Do those two things, and yes, (I'm sorry to burst the bubble of gloating PC users) the MAC is safe.
By now the security vulnerability will have been plugged.
Just to set the record straight (for both PC users and MAC users who aren't quite sure):
No. MACs do not need antivirus software.
I think anyone celebrating the MAC hack (other than the contest winners) should just get a life, you shouldn't wish ill of others for any reason, least of all because of the computer they use. That goes ditto for smug MAC owners. I personally wish no one had to worry about resource hogging security defenses not matter what type of device/operating system they have and look forward to the day when nobody wins the prize.
Wednesday, March 26, 2008
Apple recently joined the sponsors of American Idol.
I wonder if that means they'll rename it Apple iDoll?...
Perhaps one day we'll see Kirsty Lee Cook like this - click to view in higher resolution (yes it's a Photoshop job, just a bit of fun really).
Some possible similarities between Apple products and American Idols:
- Nice to look at.
- Constantly updated and outdated.
- Easy to use.
- Love em or hate, there is no gray area.
- Work right out of the box (we'll some American idols do need a bit of 'tweaking')
- Easily accessible to a wide audience.
- High customer loyalty.
- Driven by a great marketing engine.
Monday, March 17, 2008
So if you've got yourself a shiny new Apple iMAC or want to dust of that old MAC and bring it back to life for the kids, here they are:
Here is a collection great MAC sites enjoy!
Do you know all the keyboard shortcuts for you MAC operating system? Here are the shorcuts for MAC OS X:
Apple MAC OS X shortcut list on Apple.com
Productivity boosting shortcuts on the MAC
I love open source, and found this great list of best free and open source MAC apps:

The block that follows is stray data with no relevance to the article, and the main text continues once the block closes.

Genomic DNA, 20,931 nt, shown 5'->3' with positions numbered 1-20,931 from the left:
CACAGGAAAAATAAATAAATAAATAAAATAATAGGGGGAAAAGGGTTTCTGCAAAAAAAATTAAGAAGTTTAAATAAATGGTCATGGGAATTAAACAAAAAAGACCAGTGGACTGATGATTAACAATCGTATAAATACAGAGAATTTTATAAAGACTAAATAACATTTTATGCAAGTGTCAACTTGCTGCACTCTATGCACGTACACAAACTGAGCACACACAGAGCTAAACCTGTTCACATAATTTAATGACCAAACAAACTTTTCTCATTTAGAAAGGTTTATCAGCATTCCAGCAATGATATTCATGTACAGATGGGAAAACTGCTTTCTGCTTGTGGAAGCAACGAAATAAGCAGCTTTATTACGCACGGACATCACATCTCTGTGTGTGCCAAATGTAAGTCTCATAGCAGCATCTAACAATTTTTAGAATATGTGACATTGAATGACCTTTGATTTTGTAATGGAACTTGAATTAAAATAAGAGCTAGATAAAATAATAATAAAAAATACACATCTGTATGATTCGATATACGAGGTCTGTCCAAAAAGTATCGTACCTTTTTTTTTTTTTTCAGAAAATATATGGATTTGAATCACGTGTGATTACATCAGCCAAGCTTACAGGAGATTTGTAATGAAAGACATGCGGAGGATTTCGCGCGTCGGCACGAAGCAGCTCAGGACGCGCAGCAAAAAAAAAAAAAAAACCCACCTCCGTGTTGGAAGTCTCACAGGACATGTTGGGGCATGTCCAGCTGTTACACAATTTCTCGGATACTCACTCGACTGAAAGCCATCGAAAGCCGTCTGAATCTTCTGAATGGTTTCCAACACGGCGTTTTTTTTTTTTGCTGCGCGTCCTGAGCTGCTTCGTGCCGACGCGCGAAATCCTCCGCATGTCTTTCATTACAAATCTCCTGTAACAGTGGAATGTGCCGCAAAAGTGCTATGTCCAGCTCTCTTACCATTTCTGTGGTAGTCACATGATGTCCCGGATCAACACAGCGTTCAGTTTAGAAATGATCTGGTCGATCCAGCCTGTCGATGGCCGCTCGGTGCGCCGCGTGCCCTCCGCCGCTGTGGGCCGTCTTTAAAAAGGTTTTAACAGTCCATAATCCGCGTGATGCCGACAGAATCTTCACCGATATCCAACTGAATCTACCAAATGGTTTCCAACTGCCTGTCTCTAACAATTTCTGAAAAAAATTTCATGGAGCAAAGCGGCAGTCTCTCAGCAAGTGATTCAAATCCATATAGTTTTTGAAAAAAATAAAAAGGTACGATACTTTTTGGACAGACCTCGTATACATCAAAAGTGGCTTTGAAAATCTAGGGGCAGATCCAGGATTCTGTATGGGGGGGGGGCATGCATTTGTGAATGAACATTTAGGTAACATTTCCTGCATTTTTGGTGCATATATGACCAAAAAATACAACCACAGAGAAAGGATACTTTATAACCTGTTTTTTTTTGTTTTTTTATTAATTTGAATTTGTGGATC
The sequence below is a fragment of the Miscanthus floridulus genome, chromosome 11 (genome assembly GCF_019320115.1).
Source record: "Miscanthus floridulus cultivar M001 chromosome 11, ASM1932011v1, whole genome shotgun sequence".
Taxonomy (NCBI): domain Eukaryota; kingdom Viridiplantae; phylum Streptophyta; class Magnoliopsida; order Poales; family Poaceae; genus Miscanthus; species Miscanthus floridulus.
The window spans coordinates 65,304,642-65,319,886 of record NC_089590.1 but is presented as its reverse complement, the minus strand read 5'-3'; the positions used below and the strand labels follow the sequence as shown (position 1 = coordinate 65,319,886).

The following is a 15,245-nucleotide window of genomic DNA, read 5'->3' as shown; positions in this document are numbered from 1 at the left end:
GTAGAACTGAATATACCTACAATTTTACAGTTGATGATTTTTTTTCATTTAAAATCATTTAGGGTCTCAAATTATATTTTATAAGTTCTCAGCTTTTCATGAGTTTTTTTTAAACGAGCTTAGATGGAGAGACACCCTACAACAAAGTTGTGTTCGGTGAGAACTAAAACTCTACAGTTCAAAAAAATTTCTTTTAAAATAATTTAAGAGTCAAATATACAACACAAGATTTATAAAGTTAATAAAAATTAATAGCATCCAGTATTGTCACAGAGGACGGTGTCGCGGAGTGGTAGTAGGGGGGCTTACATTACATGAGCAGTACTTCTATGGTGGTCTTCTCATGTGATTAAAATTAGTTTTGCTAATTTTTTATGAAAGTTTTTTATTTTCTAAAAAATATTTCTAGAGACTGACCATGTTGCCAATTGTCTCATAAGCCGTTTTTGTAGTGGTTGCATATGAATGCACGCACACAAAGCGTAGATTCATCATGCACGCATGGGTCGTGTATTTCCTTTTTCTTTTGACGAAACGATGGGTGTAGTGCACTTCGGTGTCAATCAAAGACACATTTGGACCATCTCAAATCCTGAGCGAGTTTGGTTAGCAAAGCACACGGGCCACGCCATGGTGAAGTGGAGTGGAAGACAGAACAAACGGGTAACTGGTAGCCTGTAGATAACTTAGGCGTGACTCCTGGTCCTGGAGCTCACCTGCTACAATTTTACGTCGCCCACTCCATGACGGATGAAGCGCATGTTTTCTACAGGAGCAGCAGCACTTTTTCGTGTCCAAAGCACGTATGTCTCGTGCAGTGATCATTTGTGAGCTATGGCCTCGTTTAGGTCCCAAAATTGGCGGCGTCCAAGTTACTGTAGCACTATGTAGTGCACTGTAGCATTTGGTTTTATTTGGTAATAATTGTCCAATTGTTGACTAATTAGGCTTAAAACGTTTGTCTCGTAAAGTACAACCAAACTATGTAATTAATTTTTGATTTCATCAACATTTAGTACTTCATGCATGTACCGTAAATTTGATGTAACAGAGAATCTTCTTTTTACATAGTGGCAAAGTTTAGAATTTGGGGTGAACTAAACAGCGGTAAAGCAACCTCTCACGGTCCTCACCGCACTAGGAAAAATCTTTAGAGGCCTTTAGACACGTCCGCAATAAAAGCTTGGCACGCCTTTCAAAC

Open Source MAC. They are really good, and truly free. Here's a longer list I like of great MAC apps.
You can also download some amazing shareware for the MAC. For some reason Apple users always seem to make better programs, nice to look at, easier to use and intuitive with great functionality. I always found that the actually best place to get some great free programs was via Apple's downloads page.
Here are some great Apple news and magazine sites:
And for the latest Apple propaganda from Apple itself:
If you want to keep you MAC apps up to date, macupdate it's also a pretty cool place to find new apps because the list has ratings, and you know that the latest apps will work with Leopard. Or you can use an app called Appfresh.
Here's one for MAC and PC users. Do you know its possible to install MAC OS X on a PC? Don't tell me that all hackers are bad, checkout these sites.
OSx86 project wiki
If you decide to try it, you might need to visit this forum for some help.
You screen real estate is not fully utilized, here are some cool thing to put in the unused menubar space: Super OS X menu bar items
Want to 'hack your MAC' and make it cooler? If your comfortable with OS X's terminal, then heres the top 50 cool hacks you can do with terminal.
To make you MAC prettier and easier to use, change folder icons to represent whats in them (or simply to look cool). I find all my best icons here.
Got kids, heres a great kids drawing program for MAC OSX.
Did you know that when you install modern programs on MAC OS X that the programs contain code for both the Intel MACs and the older Power MACs still running MAC OS X? Heres a hand application to slim down those programs and also eliminate unwanted language file etc to save hard disk space and increase performance: Xslimmer
You can never have too many MAC fonts right? If you want some cool script to help automate things, try these: Better living through MAC scripts.
For old abandonware for a variety of older MAC hardware: Macintosh Garden - Mac abandonware.
If you need to download torrent files, you probably already know about MAC torrent apps like:
xtorrent or Transmission (allot of people use this one) or Bitrocket.
Want an alternative to front row, thats designed more towards people who don't only download via iTunes? Take a look and see if Center Stage is for you.
Love all things MAC? including old macs and nostalgia? Try some of these old MAC ads!
Aren't some (if not all) of those MAC vs PC ads funny? Have you seen the ones from England? They use different actors and some different themes. If you've forgotten, the American Mac vs PC ads are here.
This skitch app looks nice, I might try it out.
--have I forgotten anything cool? make a comment!
Tuesday, March 11, 2008